Senate passes funding bill that denies federal pay raises

 

The Senate on Wednesday approved a short-term funding measure that would keep the government operating through September but deny a scheduled pay raise for federal workers and lock in the sequester cuts over the same period.

The bill, which passed by a vote of 73 to 26, now moves to the House, which approved a similar measure two weeks ago. The House can vote on the Senate legislation or go to conference to resolve the differences between the two proposals.

(Chip Somodevilla/Getty Images) (Chip Somodevilla/Getty Images)

Both versions would give the Obama administration more control over how it implements the sequester cuts, although the Senate measure would do so to a greater degree. Neither would lift the threat of furloughs for federal workers.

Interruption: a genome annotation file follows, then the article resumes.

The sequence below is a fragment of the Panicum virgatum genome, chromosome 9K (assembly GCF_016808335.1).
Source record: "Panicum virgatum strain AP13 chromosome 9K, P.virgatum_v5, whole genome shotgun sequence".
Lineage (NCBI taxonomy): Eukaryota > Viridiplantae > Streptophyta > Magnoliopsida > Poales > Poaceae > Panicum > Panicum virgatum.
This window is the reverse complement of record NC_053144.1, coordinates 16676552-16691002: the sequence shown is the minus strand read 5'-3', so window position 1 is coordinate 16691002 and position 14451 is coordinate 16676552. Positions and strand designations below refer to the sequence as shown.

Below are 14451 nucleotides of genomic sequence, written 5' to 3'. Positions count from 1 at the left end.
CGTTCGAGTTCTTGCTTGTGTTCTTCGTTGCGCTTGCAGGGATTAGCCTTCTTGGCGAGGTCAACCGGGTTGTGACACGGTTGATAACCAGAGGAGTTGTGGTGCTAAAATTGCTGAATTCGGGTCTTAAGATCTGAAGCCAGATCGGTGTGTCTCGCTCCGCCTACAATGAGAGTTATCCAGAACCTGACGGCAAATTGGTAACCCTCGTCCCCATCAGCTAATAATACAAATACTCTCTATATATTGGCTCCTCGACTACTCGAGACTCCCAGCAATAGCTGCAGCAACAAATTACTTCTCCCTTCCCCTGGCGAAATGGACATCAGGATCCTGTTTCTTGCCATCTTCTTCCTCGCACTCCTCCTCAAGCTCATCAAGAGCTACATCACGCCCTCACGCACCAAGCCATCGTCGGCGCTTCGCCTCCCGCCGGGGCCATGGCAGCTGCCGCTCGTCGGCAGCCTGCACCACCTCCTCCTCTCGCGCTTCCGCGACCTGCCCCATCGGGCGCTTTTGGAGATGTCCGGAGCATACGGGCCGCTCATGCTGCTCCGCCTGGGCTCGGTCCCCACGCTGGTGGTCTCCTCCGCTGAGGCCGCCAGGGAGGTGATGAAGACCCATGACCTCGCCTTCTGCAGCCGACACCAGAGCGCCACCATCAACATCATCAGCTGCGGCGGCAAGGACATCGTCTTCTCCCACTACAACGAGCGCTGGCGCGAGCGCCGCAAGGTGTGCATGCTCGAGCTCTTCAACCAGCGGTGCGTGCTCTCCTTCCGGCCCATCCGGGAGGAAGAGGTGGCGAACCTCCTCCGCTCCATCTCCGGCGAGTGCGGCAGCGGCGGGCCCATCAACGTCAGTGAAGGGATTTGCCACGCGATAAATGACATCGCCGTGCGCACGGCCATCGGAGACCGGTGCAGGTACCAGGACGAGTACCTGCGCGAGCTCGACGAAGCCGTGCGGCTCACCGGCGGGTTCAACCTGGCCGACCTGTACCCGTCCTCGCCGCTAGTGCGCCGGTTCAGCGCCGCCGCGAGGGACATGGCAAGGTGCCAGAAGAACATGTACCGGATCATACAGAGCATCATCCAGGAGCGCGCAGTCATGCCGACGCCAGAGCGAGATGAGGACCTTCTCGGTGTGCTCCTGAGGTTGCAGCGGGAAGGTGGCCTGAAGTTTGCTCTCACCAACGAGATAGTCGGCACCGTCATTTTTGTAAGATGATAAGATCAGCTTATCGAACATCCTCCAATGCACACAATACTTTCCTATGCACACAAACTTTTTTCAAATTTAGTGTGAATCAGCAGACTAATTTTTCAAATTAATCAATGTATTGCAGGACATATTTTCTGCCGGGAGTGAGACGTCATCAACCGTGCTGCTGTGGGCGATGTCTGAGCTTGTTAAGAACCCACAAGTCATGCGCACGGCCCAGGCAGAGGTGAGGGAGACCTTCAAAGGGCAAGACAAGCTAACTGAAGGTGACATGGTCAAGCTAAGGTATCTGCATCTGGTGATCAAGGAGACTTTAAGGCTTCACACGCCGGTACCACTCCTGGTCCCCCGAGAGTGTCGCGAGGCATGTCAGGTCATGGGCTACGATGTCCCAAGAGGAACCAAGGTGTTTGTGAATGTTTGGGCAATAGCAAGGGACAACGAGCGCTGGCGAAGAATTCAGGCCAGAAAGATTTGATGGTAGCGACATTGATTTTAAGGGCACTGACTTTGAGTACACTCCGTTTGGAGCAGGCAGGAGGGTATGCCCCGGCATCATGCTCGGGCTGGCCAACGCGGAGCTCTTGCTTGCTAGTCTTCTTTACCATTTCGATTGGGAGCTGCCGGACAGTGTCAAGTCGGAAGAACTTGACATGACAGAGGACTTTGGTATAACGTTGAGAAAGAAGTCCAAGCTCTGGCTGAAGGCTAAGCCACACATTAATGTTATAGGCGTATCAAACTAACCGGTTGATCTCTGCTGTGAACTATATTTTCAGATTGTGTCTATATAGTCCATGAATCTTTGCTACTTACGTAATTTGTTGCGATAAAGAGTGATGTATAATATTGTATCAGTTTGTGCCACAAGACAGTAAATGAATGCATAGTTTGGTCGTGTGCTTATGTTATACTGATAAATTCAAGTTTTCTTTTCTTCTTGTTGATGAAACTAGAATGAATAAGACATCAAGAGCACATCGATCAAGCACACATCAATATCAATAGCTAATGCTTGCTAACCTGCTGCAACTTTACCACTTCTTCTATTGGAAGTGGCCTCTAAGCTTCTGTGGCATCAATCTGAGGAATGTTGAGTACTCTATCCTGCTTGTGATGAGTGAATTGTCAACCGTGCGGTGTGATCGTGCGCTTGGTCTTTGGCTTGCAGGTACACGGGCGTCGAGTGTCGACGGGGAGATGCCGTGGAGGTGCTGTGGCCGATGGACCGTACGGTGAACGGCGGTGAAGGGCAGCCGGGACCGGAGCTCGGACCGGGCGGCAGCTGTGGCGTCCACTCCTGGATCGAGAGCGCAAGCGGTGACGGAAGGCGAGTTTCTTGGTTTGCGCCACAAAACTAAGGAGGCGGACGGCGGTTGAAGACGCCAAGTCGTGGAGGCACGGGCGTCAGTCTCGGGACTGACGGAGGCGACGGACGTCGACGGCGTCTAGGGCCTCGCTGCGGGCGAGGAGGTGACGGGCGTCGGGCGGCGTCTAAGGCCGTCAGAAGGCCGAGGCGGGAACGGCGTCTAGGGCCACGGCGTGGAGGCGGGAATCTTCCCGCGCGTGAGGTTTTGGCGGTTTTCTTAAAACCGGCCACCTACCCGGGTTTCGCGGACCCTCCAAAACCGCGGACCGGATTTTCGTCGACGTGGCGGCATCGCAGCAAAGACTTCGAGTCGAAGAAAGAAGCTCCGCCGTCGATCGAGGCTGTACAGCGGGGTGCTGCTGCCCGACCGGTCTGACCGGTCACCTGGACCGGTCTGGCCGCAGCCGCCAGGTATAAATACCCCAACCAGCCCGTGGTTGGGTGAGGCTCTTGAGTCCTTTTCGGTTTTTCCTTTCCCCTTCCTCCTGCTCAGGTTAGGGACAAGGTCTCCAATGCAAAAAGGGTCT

The National Active and Retired Federal Employees association responded negatively to the provision in the Senate bill that would deny the scheduled 0.5 percent pay increase for federal workers.

“By extending the federal employee pay freeze for a third year, the House and Senate continue to use federal employees to fix a problem they didn’t create,” said NARFE president Joseph A. Beaudoin.

Federal salary rates have not increased since January 2010, although eligible workers have continued to received pay bumps in the form of performance bonuses and step increases, as well as for promotions.

 

For more federal news, visit The Federal Eye, The Fed Page and Post Politics.

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Josh Hicks covers Maryland politics and government. He previously anchored the Post’s Federal Eye blog, focusing on federal accountability and workforce issues.

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Josh Hicks · March 20, 2013

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